The best-known treatment for Parkinson's disease isn't perfect. Named levodopa, the drug can treat the stiffness and slowness of movement associated with the debilitating disease.
"The problem is levodopa works great for a few years—we call that the 'honeymoon' period—but then you start getting these side effects," says Scott Sherman, MD, Ph.D., a neurologist at the University of Arizona College of Medicine—Tucson.
Forty percent of patients on levodopa eventually will experience dyskinesia—uncontrollable and involuntary movements of the arms, legs, head or entire body. Severity can range from small, fidget-like motions to larger continuous bursts of movement.
Unless patients stop levodopa treatment altogether, these movements do not go away.
Now, UA researchers will repurpose ketamine, a drug currently used to treat pain and depression, to try to reduce and control these involuntary movements brought on by levodopa.
Led by Dr. Sherman and Torsten Falk, Ph.D., a neuroscientist in the UA Department of Neurology, the two will launch a small phase I clinical trial this summer at the UA College of Medicine—Tucson. The trial is supported by a three-year $750,000 grant from the Arizona Biomedical Research Commission (ABRC).
Drs. Sherman and Falk first got a glimpse of ketamine's potential in Parkinson's disease treatment more than five years ago.
The two were using ketamine to relieve pain in five hospitalized patients with Parkinson's disease. The treatment worked as expected, but the researchers noticed an unintended side effect: the patients' uncontrolled movements while on levodopa were noticeably reduced. One patient experienced complete resolution of these movements for a period of several weeks.
Intrigued, the researchers continued investigating and have since shown similar results in rodents with Parkinson's disease.
Ketamine has been known to raise blood pressure and cause a feeling of disassociation in humans.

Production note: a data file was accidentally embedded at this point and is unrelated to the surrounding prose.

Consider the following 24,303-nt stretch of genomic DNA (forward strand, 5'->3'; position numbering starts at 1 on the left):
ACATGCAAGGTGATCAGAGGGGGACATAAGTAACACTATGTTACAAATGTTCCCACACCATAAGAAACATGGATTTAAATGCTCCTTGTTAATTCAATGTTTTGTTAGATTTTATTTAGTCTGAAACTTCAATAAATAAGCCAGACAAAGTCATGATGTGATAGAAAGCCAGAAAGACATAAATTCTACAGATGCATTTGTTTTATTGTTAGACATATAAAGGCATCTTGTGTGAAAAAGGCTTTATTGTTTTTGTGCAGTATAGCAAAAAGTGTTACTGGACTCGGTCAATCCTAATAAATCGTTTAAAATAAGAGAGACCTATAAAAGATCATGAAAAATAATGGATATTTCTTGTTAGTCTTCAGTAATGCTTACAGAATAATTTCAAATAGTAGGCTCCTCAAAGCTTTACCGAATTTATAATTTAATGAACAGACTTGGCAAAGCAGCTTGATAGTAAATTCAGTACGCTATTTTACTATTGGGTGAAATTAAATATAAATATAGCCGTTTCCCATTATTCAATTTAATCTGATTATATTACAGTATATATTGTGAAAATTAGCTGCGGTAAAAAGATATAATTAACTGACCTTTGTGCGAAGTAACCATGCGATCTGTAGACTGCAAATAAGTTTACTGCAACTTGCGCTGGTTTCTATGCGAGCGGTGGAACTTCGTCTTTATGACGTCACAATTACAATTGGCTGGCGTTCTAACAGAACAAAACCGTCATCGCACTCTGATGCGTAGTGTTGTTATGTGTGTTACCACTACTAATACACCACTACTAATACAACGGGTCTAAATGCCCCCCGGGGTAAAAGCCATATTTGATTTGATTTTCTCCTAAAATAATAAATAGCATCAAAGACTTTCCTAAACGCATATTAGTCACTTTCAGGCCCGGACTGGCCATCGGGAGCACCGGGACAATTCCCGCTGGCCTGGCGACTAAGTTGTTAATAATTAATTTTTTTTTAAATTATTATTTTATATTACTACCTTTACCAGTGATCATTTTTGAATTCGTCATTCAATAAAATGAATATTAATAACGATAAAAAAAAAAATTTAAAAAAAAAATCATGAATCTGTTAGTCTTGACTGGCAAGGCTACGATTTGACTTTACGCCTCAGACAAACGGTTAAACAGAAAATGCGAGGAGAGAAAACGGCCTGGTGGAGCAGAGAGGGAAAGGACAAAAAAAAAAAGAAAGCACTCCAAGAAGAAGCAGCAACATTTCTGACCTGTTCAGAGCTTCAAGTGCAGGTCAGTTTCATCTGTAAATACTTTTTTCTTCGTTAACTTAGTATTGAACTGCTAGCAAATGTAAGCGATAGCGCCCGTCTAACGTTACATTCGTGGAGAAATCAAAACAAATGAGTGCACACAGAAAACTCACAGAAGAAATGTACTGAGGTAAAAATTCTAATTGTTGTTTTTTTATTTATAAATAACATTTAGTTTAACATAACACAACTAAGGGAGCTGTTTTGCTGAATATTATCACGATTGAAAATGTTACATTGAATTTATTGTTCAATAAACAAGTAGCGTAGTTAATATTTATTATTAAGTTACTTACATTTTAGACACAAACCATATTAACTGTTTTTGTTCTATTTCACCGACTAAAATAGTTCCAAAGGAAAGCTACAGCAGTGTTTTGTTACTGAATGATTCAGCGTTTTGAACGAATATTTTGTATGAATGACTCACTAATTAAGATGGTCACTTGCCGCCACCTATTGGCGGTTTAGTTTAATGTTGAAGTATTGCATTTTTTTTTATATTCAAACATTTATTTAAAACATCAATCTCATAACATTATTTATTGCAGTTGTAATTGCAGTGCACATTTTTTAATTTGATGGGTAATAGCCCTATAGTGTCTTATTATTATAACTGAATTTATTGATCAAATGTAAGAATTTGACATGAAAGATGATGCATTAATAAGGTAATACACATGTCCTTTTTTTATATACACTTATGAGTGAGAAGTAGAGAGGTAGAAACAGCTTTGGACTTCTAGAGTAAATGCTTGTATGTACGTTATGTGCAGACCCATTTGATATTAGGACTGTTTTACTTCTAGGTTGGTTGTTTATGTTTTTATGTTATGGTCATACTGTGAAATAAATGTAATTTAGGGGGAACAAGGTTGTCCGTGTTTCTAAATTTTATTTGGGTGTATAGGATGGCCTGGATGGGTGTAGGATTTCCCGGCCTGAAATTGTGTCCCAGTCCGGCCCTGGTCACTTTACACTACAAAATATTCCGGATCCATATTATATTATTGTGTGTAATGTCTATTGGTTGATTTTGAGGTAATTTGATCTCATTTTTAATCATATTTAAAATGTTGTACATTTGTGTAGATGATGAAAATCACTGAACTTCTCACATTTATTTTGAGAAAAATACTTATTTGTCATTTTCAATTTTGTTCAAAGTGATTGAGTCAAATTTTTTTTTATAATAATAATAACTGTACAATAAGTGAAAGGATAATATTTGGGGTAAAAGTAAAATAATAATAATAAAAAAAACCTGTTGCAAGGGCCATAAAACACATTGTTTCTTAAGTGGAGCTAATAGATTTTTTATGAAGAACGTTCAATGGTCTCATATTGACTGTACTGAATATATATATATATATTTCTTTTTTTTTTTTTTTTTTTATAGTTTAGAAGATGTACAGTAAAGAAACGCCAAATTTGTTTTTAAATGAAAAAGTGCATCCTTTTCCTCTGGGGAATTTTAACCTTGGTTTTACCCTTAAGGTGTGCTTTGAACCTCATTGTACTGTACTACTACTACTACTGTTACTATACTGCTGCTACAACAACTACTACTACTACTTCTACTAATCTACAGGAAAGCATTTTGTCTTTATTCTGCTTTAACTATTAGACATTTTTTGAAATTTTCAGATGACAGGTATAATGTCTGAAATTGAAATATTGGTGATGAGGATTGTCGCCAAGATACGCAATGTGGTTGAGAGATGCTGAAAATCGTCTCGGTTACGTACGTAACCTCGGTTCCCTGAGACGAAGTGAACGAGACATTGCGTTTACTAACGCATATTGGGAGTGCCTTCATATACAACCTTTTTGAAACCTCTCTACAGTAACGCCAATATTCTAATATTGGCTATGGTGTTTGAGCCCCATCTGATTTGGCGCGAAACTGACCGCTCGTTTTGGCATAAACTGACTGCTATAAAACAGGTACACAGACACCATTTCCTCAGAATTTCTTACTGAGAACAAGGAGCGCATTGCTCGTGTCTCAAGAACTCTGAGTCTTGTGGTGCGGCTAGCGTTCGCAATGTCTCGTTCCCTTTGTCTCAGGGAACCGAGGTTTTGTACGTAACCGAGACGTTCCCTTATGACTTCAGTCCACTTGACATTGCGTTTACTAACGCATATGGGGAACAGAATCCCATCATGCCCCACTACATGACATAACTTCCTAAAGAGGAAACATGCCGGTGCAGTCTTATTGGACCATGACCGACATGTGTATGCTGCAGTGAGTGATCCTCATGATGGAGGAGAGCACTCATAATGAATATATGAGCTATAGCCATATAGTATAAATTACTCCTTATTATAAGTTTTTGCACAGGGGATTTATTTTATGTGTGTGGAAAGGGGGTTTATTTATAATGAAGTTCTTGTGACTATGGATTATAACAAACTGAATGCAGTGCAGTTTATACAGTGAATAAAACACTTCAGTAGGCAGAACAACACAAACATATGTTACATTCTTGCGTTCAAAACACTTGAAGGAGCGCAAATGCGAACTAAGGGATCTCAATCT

"Disassociation is a sort of 'out-of-body' experience," Dr. Sherman explains. "When people describe it, they have told me that they feel like they are in fish bowl."
In the past, ketamine has been abused by partygoers for this psychedelic effect, but Dr. Sherman is hopeful these side effects will not affect the clinical trial.
"We are going to monitor blood pressure closely to make sure it doesn't get high," he says. "And we know at what dosage ketamine causes this disassociation; we expect that the dosage needed in Parkinson's disease will stay well below that level."
Using 10 patients, this first clinical trial will verify that Dr. Sherman's hunch holds true—that ketamine is tolerable and effective for treating dyskinesia.
In addition to supporting the clinical trial, grant funding from the ABRC will back a separate rodent study that examines exactly how ketamine affects the brain and reduces dyskinesia triggered by levodopa.
"We want to find out exactly what ketamine is doing to have this effect," Dr. Sherman explains.
If the team achieves positive results in both the human and rodent studies, Drs. Sherman and Falk will be one step closer to their goal: establishing that ketamine can help patients with Parkinson's disease.
Dr. Sherman says, "Ketamine has been long overlooked. Now it could prove very useful for Parkinson's patients."
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